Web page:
Philosopher René Descartes was a rationalist who sought to refute the scepticism of his time – this was due to the people losing trust in the authority of the church thanks to the Scientific Revolution. He wanted to create a new foundation for knowledge and so embarked upon the Meditations, his 6-day diarised quest to find something “firm and lasting in the sciences”. Since he was a rationalist, Descartes wanted to prove the superiority of reason over empirical truth. In this essay I will argue that although the relentlessness of Descartes’ method of doubt is efficient in rejecting empiricism and – to an extent – certifying the precedence of rationalism, he is still subject to conflictions and thus we cannot be convinced of the validity of either foundation.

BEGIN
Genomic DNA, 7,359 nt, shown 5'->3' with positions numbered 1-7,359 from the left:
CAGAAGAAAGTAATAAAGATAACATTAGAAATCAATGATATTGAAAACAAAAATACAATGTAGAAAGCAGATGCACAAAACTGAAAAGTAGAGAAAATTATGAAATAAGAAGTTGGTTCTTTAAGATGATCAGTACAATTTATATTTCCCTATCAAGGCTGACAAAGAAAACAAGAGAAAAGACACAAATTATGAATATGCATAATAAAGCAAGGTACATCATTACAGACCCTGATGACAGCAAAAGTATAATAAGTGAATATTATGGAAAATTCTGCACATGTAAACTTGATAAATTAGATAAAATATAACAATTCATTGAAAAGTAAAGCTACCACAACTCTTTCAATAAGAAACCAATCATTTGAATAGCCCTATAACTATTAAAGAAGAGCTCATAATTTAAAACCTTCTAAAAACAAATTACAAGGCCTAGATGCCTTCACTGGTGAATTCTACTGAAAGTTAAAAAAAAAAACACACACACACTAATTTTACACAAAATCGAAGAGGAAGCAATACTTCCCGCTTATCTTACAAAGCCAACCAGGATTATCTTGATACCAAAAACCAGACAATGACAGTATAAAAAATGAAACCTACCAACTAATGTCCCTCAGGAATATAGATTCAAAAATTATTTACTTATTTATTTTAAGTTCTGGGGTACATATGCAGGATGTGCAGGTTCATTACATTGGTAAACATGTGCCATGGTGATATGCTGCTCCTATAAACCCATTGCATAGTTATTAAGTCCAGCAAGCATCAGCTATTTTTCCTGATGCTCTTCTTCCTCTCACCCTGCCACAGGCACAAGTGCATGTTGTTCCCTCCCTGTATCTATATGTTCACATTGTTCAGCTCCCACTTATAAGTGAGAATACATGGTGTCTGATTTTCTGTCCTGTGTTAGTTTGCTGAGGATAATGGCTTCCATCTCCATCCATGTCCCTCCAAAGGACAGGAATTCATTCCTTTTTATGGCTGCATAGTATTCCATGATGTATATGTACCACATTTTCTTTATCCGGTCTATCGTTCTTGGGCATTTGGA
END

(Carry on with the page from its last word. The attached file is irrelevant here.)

Descartes’ Meditations aims to provide a clear and certain root for knowledge which science can use to build upon. In order to do this, he must first doubt everything he once believed to be true. This is his ‘Method of Doubt’, also formally known as Cartesian Scepticism (Ortín, 2019). Here, Descartes asserts that he must use a rigorous approach to be able to successfully find something he can be certain of. What this means is that Descartes must follow the rule – if a belief could be false then it should be treated as if it were absolutely false, i.e. that which is true or reliable must be immune from doubt. From this he sorts his beliefs into categories and explains that if he finds even one problem or doubt in either of these categories then the whole set must be discounted. It is important to recognise here that Descartes’ form of doubt is unlike the typical doubt we exercise, but is rather known as ‘hyperbolic doubt’ (ibid.), meaning that he will reject on any grounds he finds to be dubitable. This strategy appears thorough enough for Descartes to be able ward off all unnecessary beliefs and make his way towards epistemic clarity.